“Start where you can … and deal with one thing at a time.”
My Purple Crate
I’ve pulled poems and stories from my old purple crate to read aloud, twice more, to my growing children through the years. Delightful, I shared, “Mommy wrote this when you were only five!” Their youthful faces staring back, blank. Perhaps too young to grasp all I had needed to tell them, I began to write their stories in vivid colors with characters in a single story book. I pulled it out through the years to remind them of “Fi-like-a-lot Forest,” and “On Tuesday,” each reading spurred my excitement and further bored them nearly to tears. Yet, I still wrote.
My children grew. I captured nearly every moment in writing. Placed it haphazardly in the old purple crate against the smell of tried wood and a sigh that perhaps one day they would read them all and then I would be real.
A secret compartment in my purple crate held the tragic stories of my past. Countless essays written to ease the burden I carried for all I had suffered. The first book I’d written, pages inked with the darkest secrets of my family’s past, tucked down deep into the dark corner of my crate. I still remember an Uncle’s words after having passed out thirty copies at a family reunion, “Burn it. Burn the book.”
Heavy, on top of “My Sonnet’s Soul,” sits “Restitution,” my second novel. The days that turned to weeks, that stole that year from me while I puked up every memory in an attempt to give it purpose. The book I will never publish.
Several old worn folders, bent around the edges, covers stained with coffee lie stacked inside a crate. They hold the hundreds of articles I wrote as a free-lance author, those words that led the way for my third book, the only one I ever had the courage to put to print. The last remaining copies, there are three, are there – in a manila envelope, with all the emails from women thanking me for having the guts to speak the truth. They are dusty. I have long forgotten what truth I thought I saw.
If my crate would speak, I would hear the cries of a woman who spent half a lifetime trying to make it all matter somehow. If I write it, it’s real. If it’s real – surely, it means something. Then, before I could stop it, my children began to drive cars and motorcycles, they began to graduate and leave home. I wrote more. I spent hundreds of dollars on frames and hung pictures of them on walls that filled quickly, and occupied my memory by refusing its forward movement.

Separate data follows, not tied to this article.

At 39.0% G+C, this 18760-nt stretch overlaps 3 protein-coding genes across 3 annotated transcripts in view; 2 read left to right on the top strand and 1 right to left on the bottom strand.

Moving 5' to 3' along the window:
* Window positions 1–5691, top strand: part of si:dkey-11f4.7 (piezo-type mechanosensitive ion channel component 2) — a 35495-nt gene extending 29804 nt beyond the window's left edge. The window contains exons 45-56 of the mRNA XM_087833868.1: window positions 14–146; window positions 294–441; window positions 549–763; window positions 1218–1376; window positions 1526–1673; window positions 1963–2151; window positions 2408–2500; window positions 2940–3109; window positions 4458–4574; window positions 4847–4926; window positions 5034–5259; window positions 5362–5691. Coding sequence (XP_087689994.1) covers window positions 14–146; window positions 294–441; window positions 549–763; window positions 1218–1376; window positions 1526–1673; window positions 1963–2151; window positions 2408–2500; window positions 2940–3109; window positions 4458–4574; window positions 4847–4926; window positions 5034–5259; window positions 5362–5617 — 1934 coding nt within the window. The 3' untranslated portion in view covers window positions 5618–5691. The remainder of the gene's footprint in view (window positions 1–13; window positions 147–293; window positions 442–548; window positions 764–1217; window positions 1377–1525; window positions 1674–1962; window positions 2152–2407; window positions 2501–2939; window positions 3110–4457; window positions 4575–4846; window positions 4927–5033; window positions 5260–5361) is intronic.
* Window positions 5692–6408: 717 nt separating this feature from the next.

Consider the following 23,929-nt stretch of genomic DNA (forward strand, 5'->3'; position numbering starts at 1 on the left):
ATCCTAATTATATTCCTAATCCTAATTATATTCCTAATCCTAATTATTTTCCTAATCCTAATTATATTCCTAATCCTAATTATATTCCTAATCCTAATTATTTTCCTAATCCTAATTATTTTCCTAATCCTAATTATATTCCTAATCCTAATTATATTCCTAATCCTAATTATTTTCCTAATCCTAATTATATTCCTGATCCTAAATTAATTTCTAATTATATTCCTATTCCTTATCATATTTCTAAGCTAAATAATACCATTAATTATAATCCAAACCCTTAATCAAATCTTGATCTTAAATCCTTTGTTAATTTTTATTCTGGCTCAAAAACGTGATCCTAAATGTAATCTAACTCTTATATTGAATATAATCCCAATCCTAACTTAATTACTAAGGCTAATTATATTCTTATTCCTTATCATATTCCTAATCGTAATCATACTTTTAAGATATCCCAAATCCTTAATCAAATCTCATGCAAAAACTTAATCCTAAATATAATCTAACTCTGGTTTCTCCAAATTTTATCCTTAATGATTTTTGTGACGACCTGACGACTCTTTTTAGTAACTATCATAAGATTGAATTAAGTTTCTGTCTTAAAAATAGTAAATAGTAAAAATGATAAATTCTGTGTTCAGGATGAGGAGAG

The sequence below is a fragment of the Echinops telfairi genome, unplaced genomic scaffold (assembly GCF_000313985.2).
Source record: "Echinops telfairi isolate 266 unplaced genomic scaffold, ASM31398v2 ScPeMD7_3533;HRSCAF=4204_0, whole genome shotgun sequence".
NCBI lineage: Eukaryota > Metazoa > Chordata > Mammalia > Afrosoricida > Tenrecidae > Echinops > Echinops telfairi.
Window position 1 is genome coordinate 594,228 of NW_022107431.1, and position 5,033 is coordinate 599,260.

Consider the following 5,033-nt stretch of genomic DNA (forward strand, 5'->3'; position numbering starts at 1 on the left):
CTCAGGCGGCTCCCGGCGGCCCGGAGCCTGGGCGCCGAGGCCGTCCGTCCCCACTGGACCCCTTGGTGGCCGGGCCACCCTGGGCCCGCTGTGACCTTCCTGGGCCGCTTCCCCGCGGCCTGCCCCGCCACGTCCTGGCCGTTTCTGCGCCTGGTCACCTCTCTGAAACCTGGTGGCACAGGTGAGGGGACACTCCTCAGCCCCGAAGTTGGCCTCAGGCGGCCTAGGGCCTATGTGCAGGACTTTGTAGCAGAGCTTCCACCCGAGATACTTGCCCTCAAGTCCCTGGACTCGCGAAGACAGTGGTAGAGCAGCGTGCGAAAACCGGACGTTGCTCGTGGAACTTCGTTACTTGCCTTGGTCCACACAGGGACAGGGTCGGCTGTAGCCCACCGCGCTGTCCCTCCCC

And then there was no more room in my purple crate.
For whatever reason, as I recovered from back surgery and could do little more than get lost in my head, I chose that day to open the purple crate. The immensity of all I had written and kept suddenly seemed void of any real purpose. My children had their own lives now, and these stories I tried to tell were long gone. I held them in my heart for a brief moment, settled myself with the truth that this purple crate had been, all these years, my eulogy.
I decided today I’m not dead. It took hours to separate its contents into piles, one for each of my children. School report cards, Mother’s Day cards, Kindergarten artwork, and letters and stories each their own. I gave them a new home in plastic tubs, labeled their names, sealed their lids. It felt absurd that over twenty years of writing all fit into one plastic tote. For the first time in eighteen years, I saw the bottom of my crate. It was empty.
I sat among the four neatly organized plastic containers, and just as I set myself to grieve, a wave of relief washed through me. Recalling one of my favorite therapists first words to me, “We’ll start where you can … and deal with one thing at a time,” I smiled. I’d clung to and kept every memory of my past, mixed and scattered among all of the joys and blessings until finally, after over thirty five years I realized I’d been begging the world to see and tell me I mattered, that nothing I’d gone through had been in vain, hoping through years of trying to heal from it all that someone, anyone, would find my crate.
The stories of my life had become heavy with the absence of my living it.
And finally, I learned how to write about it.